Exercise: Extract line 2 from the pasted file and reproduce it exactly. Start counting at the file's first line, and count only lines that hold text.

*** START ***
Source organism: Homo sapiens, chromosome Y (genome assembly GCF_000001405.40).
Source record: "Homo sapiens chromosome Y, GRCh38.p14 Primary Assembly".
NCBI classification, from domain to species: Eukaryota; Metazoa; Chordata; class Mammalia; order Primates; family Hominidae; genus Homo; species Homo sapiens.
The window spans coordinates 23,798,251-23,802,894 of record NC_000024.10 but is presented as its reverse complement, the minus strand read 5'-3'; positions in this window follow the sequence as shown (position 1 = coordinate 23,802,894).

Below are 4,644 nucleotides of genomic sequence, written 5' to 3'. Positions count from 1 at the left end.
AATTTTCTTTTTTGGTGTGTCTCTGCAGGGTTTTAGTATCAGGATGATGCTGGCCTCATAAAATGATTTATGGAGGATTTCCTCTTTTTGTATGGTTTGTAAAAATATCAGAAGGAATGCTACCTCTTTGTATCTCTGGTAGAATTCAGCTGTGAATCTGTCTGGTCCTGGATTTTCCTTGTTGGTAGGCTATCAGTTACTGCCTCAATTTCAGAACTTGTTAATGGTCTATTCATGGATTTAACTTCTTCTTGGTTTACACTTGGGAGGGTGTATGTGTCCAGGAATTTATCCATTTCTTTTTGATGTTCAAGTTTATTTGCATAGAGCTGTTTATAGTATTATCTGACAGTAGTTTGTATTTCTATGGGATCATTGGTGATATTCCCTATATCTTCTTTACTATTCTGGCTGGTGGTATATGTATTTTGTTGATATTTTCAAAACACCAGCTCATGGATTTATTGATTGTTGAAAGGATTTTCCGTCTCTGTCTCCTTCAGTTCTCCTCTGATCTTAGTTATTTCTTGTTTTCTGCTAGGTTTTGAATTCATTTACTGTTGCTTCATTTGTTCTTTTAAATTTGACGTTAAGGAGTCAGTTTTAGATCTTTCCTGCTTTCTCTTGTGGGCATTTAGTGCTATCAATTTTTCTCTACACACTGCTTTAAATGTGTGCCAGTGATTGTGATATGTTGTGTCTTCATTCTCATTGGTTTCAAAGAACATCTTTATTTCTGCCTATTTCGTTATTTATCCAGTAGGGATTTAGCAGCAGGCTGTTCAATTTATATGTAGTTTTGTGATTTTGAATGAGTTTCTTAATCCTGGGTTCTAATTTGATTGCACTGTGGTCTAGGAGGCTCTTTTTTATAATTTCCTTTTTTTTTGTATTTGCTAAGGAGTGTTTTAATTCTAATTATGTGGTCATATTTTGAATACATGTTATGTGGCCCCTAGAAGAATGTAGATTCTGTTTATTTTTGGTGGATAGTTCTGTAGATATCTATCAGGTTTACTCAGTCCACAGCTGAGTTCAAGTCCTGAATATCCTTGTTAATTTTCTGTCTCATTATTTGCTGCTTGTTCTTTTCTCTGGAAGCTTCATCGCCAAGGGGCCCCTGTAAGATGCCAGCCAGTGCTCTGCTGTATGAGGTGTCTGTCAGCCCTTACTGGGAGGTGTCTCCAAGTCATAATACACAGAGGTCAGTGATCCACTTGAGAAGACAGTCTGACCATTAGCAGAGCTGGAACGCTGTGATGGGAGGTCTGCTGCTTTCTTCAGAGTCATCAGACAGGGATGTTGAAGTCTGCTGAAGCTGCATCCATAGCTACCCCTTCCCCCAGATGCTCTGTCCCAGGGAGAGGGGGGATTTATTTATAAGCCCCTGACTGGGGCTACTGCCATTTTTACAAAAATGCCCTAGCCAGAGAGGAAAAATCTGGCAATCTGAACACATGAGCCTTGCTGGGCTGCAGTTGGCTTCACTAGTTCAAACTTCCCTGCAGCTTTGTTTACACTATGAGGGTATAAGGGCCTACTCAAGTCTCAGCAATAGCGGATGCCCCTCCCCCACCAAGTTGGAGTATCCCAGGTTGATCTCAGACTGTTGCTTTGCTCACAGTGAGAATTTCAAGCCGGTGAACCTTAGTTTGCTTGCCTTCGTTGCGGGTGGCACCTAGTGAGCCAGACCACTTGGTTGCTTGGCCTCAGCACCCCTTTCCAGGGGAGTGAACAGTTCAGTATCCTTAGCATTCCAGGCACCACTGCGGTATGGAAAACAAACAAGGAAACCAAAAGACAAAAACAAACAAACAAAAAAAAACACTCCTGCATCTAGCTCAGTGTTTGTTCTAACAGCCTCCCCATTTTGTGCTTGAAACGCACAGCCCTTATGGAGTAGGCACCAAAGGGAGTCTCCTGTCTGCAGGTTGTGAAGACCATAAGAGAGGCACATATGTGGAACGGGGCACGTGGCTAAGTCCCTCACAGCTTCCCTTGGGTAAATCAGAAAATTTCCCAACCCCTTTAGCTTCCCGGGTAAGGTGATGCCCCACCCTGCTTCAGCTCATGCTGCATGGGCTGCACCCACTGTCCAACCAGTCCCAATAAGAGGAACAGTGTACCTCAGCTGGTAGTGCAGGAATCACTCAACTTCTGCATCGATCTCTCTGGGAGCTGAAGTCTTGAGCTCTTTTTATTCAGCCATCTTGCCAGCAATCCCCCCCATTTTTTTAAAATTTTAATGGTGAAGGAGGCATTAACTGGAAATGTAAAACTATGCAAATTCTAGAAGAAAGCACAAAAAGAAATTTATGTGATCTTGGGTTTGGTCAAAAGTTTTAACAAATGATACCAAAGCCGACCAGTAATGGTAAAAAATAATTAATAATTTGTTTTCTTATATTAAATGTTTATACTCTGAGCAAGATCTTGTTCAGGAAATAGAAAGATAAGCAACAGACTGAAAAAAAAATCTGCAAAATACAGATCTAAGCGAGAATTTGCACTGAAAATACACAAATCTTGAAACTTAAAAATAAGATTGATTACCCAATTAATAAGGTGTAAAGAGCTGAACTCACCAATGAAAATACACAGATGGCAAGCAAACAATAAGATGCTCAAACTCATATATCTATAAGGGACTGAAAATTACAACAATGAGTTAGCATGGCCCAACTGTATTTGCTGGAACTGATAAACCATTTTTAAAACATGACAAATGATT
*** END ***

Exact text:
Source record: "Homo sapiens chromosome Y, GRCh38.p14 Primary Assembly".